Life in Spain with the Coronavirus

Between March 12-17 Spain saw coronavirus cases rocket from 3,146 to 11,178. In those five days my husband, Chris, lost his job and our plans to move were put on indefinite hold. Normal life distorted, then vanished, as the government banned travel, locked down the country, and put the police under military control.

Wednesday, March 11

The first broad hint that things were accelerating towards the unknown was when my friend Maria offered an elbow-bump instead of the usual Spanish greeting of a hug and two kisses: for coronvirus, she caroled.

Other countries judge crises by politicians’ statements or the somberness of news anchors. In Spain, EXTRAORDINARY CIRCUMSTANCES are when people don’t hug and kiss at least twice in a two-minute conversation.

I teach English at an academy and private school in A Coruna, Galicia. Tucked in the northwest corner of Spain, daily life in Galicia feels remote from the bustle of Madrid and Barcelona, or the sun-bleached, tourist-swarmed costas. Suddenly, it wasn’t remote enough.

Coruna’s first coronavirus case, confirmed on March 6, was a man from Madrid who came to the city for a job interview. In the subsequent days the word had become a taunt among my younger students – he has coronavirus! No, she has coronavirus!

The Spanish pronunciation, coh-roh-nuh-vee-rus, is gently musical. It chimed in snippets of conversation on the street, in bus-stop chatter, in the rapid dialogue between our secretary and parents killing time while they waited.

On the bus ride home, I mentally reviewed our weekend agenda: clean, pack, pick up rental car and welcome a house-sitter on Thursday; set off early Friday to make the 1,000km trip to Valencia; spend Saturday unpacking in our new home; fly back to Galicia Sunday so I could be at work the next day.

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Photo by Vonecia Carswell on Unsplash

Thursday, March 12

Chris woke me early: “You shouldn’t go to work and I don’t think we should fly.”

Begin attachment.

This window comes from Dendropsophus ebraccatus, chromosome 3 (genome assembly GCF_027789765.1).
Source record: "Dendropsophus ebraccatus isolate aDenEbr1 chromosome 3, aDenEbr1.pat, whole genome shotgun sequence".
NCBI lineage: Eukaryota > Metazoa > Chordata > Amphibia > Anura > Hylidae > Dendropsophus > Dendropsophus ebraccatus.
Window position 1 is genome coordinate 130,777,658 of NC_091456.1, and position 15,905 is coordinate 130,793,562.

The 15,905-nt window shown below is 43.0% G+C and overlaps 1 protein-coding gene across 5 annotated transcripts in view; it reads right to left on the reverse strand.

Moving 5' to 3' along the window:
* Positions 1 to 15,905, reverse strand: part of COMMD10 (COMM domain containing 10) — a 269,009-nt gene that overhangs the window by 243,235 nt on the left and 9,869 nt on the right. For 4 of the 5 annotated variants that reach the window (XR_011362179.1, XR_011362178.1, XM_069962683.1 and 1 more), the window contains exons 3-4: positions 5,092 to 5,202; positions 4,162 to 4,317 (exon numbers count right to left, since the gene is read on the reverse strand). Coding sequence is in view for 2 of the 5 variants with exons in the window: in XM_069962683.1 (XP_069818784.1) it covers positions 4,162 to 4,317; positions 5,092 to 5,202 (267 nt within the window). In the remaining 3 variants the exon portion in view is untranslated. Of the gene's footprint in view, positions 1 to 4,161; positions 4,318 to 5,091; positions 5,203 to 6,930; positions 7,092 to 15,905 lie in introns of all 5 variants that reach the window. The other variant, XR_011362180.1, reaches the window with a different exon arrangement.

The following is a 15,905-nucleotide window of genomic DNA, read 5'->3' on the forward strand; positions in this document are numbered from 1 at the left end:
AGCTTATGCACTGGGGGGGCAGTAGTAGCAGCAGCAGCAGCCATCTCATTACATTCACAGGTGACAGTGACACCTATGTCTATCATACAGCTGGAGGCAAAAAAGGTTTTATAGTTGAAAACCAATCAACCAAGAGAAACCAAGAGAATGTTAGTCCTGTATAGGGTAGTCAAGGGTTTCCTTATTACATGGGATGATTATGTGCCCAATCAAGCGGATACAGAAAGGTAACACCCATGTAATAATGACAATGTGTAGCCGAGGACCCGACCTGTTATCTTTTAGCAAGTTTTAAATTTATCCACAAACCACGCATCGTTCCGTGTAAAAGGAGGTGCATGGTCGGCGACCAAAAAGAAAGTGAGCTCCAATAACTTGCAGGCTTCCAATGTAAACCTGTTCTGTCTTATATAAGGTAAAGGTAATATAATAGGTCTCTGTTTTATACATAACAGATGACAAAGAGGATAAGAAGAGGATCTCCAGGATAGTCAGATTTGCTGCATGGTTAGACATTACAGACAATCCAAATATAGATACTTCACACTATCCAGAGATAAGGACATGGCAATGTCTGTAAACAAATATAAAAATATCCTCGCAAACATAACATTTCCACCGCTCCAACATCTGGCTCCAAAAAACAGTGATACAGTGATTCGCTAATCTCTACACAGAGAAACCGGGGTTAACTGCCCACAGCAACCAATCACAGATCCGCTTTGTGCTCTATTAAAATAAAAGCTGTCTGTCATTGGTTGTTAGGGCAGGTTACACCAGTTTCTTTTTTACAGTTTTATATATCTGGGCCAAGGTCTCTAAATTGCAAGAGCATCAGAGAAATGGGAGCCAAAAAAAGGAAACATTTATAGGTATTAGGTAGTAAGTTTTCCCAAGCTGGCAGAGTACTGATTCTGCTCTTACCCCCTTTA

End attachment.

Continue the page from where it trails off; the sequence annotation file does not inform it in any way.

He’d been up all night reading about coronavirus, watching the case-count tick higher.

By the time coffee had brewed, I’d called in sick, messaged the house-sitter to cancel: It would be awful if something happened while you were here and they closed the border.

At the time, this seemed about as likely as another moon landing.

I went to the grocery store and piled a cart with hand soap, gloves, toilet bleach, rice, dried beans, peanut butter, potatoes, zucchini, peppers, cheese, wine, water. The only notable out-of-stock item was rubbing alcohol.

Chris and I sketched a new plan: pick up a van Sunday, load what we could, leave first thing Monday for Valencia. Two of our three cats would travel with Chris, I’d follow him in our car with the other. “It feels like fleeing a burning building,” I sad. But we agreed that if we had to get stuck somewhere, which seemed increasingly likely, better Mediterranean sun than Galician rain.

We’ll be back as soon it’s over,” he assured me.

Friday, March 13

Galicia announced it would close schools from Monday. My boss sent a text saying the academy was still open and he wanted to offer childcare service in the coming week. “Very few kids came yesterday,” he noted. “We can probably combine classes.”

We went for a walk, following our usual route along one-lane country roads, past small farms and the curious stares of knock-kneed lambs and cud-chewing cows. The neighbor’s dogs, a little black mutt and a Tibetan spaniel, ran to greet us.

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Photo by Jayden Brand on Unsplash

Saturday, March 14

Shops close on Sundays, so we went into the village to pick up a few things. Chris took one look at the supermarket parking lot and over-spill of vehicles lining the streets and shook his head.